SELECT * FROM sys.dm_exec_query_transformation_stats 
    WHERE name LIKE '%CON%' OR name LIKE '%UNIA%'

On Sql 2012 Enterprise Edition, this produces 24 rows. Ignoring the false matches for transformations related to constants, there is one transformation related to the CONCATENATION Physical Operator UNIAtoCON (Union All to Concatenation). So, at the physical operator level, it appears that once a concatenation operator is selected, it will be processed in the order of the logical Union ALL operator it was derived from.

But about the Logical Union All operator (UNIA)? There is a UNIAReorderInputs transformation, which sounds like it will switch the order of the inputs. There also appear to be two physical operators that can be used to implement a logical Union All, UNIAtoCON and UNIAtoMERGE (Union All to Merge Join). Therefore it appears that the query optimizer can reorder the inputs for a UNION ALL, however, it doesn't appear to be a common transformation (zero uses of UNIAReorderInputs on the Sql Servers I have readily accessible.) Also we don't know the circumstances that would make the optimizer use UNIAReorderInputs; it may only be applicable to a Union All implemented with a MERGE JOIN.

Regarding your second question, "Is there a way to have the engine process more than one input at a time?" The concatenation physical operator can exist within a parallel section of a plan. With some difficulty, I was able to produce a plan with parallel concatenations using the following query:

SELECT userid, regdate  FROM (  --Users table is around 3mil rows
    SELECT  userid, RegDate FROM users WHERE userid > 1000000
    SELECT  userid, RegDate FROM users WHERE userid < 1000000
    UNION all
    SELECT userid, RegDate FROM users WHERE userid < 2000000

So, in the strictest sense, the physical concatenation operator does seem to always process inputs in a consistent fashion (top one first, bottom second), however, the optimizer could switch the order of the inputs before choosing the physical operator, or use a MERGE join instead of a concatentation.

This is all speculation.

share|improve this answer
Speculation it may be but it's good stuff! – Mark Storey-Smith Apr 8 '13 at 17:19
SELECT 1 WHERE EXISTS(SELECT COUNT(*) FROM master..spt_values HAVING COUNT(*)= 1 UNION ALL SELECT COUNT(*) FROM master..spt_monitor HAVING COUNT(*)<>1) does process the inputs in opposite order from written (presumably cheapest one first?) but does not seem to use UNIAReorderInputs – Martin Smith Apr 9 '13 at 13:06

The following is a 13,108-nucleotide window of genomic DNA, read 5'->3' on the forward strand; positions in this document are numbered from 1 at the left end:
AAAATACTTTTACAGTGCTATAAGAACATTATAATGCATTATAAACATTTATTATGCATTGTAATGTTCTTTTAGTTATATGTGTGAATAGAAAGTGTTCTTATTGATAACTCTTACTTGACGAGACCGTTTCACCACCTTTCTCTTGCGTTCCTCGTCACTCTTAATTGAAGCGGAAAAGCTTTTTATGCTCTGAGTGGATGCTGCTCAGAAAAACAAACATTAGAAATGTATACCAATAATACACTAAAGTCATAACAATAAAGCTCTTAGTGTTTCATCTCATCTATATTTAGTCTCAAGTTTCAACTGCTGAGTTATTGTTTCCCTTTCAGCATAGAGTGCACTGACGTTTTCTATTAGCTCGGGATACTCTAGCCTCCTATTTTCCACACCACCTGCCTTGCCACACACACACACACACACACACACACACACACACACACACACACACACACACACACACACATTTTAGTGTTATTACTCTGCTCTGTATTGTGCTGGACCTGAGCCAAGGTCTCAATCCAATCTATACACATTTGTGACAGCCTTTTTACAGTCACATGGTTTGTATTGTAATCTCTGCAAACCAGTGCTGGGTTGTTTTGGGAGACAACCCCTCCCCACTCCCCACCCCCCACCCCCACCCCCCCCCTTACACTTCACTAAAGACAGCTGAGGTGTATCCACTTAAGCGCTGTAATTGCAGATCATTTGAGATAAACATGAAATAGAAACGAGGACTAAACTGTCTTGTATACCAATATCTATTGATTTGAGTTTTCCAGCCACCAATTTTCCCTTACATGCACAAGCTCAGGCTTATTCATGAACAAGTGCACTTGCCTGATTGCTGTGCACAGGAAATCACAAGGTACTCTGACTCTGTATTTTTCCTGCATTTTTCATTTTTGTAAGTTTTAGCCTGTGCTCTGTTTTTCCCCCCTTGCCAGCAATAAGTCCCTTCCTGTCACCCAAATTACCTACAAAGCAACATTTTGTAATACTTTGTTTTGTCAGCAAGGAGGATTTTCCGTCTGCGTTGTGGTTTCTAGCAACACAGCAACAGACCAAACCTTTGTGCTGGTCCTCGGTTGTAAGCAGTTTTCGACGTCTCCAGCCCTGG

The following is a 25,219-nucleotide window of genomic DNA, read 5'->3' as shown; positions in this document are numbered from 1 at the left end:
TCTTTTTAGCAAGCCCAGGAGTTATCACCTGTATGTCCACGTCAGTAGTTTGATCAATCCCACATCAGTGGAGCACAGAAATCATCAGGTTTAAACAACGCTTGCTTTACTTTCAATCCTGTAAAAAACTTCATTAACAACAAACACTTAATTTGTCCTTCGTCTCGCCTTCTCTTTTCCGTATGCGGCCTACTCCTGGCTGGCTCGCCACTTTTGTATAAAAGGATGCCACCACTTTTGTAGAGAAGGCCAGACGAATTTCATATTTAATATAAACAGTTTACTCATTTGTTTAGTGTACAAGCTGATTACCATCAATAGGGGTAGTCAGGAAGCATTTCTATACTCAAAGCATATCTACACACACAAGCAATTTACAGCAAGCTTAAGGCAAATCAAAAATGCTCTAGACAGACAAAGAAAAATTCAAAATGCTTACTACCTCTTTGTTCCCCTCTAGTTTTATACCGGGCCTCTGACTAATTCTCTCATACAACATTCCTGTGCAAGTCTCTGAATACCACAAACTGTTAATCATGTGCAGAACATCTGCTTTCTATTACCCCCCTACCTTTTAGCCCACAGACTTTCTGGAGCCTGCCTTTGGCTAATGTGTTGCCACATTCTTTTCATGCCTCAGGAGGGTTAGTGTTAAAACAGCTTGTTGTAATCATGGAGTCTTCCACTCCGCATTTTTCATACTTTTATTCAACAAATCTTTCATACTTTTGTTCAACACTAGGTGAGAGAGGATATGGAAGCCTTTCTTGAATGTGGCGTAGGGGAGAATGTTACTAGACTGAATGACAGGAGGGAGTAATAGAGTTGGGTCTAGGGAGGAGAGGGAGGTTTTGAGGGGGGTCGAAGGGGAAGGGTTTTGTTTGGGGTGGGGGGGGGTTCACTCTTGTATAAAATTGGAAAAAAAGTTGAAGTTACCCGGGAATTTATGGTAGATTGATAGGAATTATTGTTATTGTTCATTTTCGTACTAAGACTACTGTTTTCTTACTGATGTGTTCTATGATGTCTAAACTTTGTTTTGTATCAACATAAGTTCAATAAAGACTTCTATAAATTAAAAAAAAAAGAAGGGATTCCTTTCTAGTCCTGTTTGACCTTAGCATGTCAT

Which version are you seeing that behavior, I'm seeing it keep the the order of the inputs. Microsoft SQL Server 2012 - 11.0.2383.0 (X64) Oct 5 2012 19:35:54 Copyright (c) Microsoft Corporation Enterprise Edition (64-bit) on Windows NT 6.1 <X64> (Build 7601: Service Pack 1) – StrayCatDBA Apr 11 '13 at 3:01
I was on 2008, Just tested on 2012 and see same as you. On 2008 SELECT 1 WHERE EXISTS(SELECT COUNT(*) FROM master..spt_monitor HAVING COUNT(*)<> 1 UNION ALL SELECT COUNT(*) FROM master..spt_values HAVING COUNT(*)= 1) gives the same plan as the original query despite the order of the conditions being reversed – Martin Smith Apr 11 '13 at 7:01

According to Craig Freedman the order of execution for the concatenation operator is guaranteed.

From his blog post Viewing Query Plans on MSDN Blogs:

Note that when an operator has more than one child, the order of the children matters. The topmost child is the first child while the bottommost child is the second. The concatenation operator processes the children in this order.

And from books online Showplan Logical and Physical Operators Reference

The Concatenation physical operator has two or more inputs and one output. Concatenation copies rows from the first input stream to the output stream, then repeats this operation for each additional input stream.

share|improve this answer
This is an interesting point. I am looking for documentation that guarantees the ordering (at least in specific versions). – Gordon Linoff Jun 22 '14 at 15:51
@GordonLinoff added a quote from documentation for SQL Server 2014. It does not of course guarantee the order of rows in the result. Only the order of execution between child operators. – Mikael Eriksson Jun 22 '14 at 17:27
That quote is pretty close to what I was looking for. I am willing to take the leap from being executed in that order to being returned in that order -- although it is disappointing that the documentation precludes parallel processing in this case. – Gordon Linoff Jun 23 '14 at 6:00